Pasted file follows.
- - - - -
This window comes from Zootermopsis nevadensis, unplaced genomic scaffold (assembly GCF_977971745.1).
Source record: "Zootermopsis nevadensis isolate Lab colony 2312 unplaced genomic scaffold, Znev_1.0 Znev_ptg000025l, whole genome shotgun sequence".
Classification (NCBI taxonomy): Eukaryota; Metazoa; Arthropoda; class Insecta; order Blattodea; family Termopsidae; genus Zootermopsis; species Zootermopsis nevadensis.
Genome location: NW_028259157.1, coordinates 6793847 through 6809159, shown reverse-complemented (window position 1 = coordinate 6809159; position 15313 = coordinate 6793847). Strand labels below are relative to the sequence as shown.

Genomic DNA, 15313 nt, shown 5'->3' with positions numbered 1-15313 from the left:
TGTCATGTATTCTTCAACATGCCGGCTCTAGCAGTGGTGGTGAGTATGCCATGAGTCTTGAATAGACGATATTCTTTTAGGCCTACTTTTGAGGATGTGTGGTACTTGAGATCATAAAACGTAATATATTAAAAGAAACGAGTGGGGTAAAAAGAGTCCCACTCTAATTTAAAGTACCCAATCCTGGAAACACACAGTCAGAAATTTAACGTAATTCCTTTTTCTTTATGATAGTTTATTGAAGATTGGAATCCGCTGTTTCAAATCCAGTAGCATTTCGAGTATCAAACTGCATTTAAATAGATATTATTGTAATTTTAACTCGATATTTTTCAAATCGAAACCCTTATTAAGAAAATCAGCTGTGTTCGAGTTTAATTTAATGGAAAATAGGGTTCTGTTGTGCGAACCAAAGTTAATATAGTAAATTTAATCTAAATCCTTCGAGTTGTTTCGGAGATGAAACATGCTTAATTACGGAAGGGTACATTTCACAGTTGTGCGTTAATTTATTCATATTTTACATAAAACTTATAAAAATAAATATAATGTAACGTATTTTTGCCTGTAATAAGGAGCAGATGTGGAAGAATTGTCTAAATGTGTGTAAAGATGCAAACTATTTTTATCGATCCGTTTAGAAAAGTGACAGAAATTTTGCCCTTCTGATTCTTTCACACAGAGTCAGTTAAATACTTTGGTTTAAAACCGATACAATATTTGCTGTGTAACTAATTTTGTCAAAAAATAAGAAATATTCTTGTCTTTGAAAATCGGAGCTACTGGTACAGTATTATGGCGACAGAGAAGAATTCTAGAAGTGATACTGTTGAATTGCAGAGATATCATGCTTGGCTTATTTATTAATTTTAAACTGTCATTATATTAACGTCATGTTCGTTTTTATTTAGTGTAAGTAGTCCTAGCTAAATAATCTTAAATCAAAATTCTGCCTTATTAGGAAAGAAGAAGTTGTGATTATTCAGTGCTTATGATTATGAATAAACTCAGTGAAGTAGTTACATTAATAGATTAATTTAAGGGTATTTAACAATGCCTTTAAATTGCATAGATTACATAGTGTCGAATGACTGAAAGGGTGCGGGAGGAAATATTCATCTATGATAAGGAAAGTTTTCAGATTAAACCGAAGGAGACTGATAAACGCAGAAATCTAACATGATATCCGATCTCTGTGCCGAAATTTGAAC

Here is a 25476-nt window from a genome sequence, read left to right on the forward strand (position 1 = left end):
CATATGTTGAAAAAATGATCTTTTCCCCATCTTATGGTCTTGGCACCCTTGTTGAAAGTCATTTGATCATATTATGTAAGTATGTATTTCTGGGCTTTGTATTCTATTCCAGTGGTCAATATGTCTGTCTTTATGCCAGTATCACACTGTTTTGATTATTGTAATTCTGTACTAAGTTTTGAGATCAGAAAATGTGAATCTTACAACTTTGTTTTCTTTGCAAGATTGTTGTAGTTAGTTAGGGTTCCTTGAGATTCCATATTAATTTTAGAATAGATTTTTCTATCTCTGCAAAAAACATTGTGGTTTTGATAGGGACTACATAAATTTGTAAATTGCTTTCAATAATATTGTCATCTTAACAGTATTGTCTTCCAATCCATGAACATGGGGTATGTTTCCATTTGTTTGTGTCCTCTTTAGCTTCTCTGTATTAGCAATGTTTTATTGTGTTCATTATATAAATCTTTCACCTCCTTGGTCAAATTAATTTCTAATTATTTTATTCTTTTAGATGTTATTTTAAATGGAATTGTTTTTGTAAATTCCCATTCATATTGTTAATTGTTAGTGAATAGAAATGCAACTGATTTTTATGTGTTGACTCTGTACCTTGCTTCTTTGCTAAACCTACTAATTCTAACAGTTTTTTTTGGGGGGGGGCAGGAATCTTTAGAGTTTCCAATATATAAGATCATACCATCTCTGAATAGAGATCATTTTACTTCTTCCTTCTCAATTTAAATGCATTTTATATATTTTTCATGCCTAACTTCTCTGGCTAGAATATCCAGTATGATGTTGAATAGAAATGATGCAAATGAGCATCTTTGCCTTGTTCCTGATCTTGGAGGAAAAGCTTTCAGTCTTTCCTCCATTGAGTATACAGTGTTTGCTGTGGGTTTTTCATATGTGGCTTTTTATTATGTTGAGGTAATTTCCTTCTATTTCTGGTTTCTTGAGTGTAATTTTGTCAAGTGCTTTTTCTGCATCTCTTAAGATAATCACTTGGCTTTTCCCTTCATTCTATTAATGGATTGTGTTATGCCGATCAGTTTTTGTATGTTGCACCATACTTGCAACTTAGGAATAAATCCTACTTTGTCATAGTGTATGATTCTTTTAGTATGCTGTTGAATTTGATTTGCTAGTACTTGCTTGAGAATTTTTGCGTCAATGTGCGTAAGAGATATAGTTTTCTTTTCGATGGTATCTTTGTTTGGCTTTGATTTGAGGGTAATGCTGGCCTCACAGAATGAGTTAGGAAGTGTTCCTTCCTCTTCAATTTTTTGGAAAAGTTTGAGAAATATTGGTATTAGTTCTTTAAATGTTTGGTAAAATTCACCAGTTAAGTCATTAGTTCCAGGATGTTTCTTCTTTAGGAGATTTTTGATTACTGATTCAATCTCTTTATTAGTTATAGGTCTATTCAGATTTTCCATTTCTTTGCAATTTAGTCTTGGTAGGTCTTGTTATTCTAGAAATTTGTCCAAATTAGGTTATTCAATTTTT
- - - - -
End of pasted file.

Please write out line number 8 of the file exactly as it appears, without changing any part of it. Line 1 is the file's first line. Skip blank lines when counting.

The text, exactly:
CATATGTTGAAAAAATGATCTTTTCCCCATCTTATGGTCTTGGCACCCTTGTTGAAAGTCATTTGATCATATTATGTAAGTATGTATTTCTGGGCTTTGTATTCTATTCCAGTGGTCAATATGTCTGTCTTTATGCCAGTATCACACTGTTTTGATTATTGTAATTCTGTACTAAGTTTTGAGATCAGAAAATGTGAATCTTACAACTTTGTTTTCTTTGCAAGATTGTTGTAGTTAGTTAGGGTTCCTTGAGATTCCATATTAATTTTAGAATAGATTTTTCTATCTCTGCAAAAAACATTGTGGTTTTGATAGGGACTACATAAATTTGTAAATTGCTTTCAATAATATTGTCATCTTAACAGTATTGTCTTCCAATCCATGAACATGGGGTATGTTTCCATTTGTTTGTGTCCTCTTTAGCTTCTCTGTATTAGCAATGTTTTATTGTGTTCATTATATAAATCTTTCACCTCCTTGGTCAAATTAATTTCTAATTATTTTATTCTTTTAGATGTTATTTTAAATGGAATTGTTTTTGTAAATTCCCATTCATATTGTTAATTGTTAGTGAATAGAAATGCAACTGATTTTTATGTGTTGACTCTGTACCTTGCTTCTTTGCTAAACCTACTAATTCTAACAGTTTTTTTTGGGGGGGGGCAGGAATCTTTAGAGTTTCCAATATATAAGATCATACCATCTCTGAATAGAGATCATTTTACTTCTTCCTTCTCAATTTAAATGCATTTTATATATTTTTCATGCCTAACTTCTCTGGCTAGAATATCCAGTATGATGTTGAATAGAAATGATGCAAATGAGCATCTTTGCCTTGTTCCTGATCTTGGAGGAAAAGCTTTCAGTCTTTCCTCCATTGAGTATACAGTGTTTGCTGTGGGTTTTTCATATGTGGCTTTTTATTATGTTGAGGTAATTTCCTTCTATTTCTGGTTTCTTGAGTGTAATTTTGTCAAGTGCTTTTTCTGCATCTCTTAAGATAATCACTTGGCTTTTCCCTTCATTCTATTAATGGATTGTGTTATGCCGATCAGTTTTTGTATGTTGCACCATACTTGCAACTTAGGAATAAATCCTACTTTGTCATAGTGTATGATTCTTTTAGTATGCTGTTGAATTTGATTTGCTAGTACTTGCTTGAGAATTTTTGCGTCAATGTGCGTAAGAGATATAGTTTTCTTTTCGATGGTATCTTTGTTTGGCTTTGATTTGAGGGTAATGCTGGCCTCACAGAATGAGTTAGGAAGTGTTCCTTCCTCTTCAATTTTTTGGAAAAGTTTGAGAAATATTGGTATTAGTTCTTTAAATGTTTGGTAAAATTCACCAGTTAAGTCATTAGTTCCAGGATGTTTCTTCTTTAGGAGATTTTTGATTACTGATTCAATCTCTTTATTAGTTATAGGTCTATTCAGATTTTCCATTTCTTTGCAATTTAGTCTTGGTAGGTCTTGTTATTCTAGAAATTTGTCCAAATTAGGTTATTCAATTTTT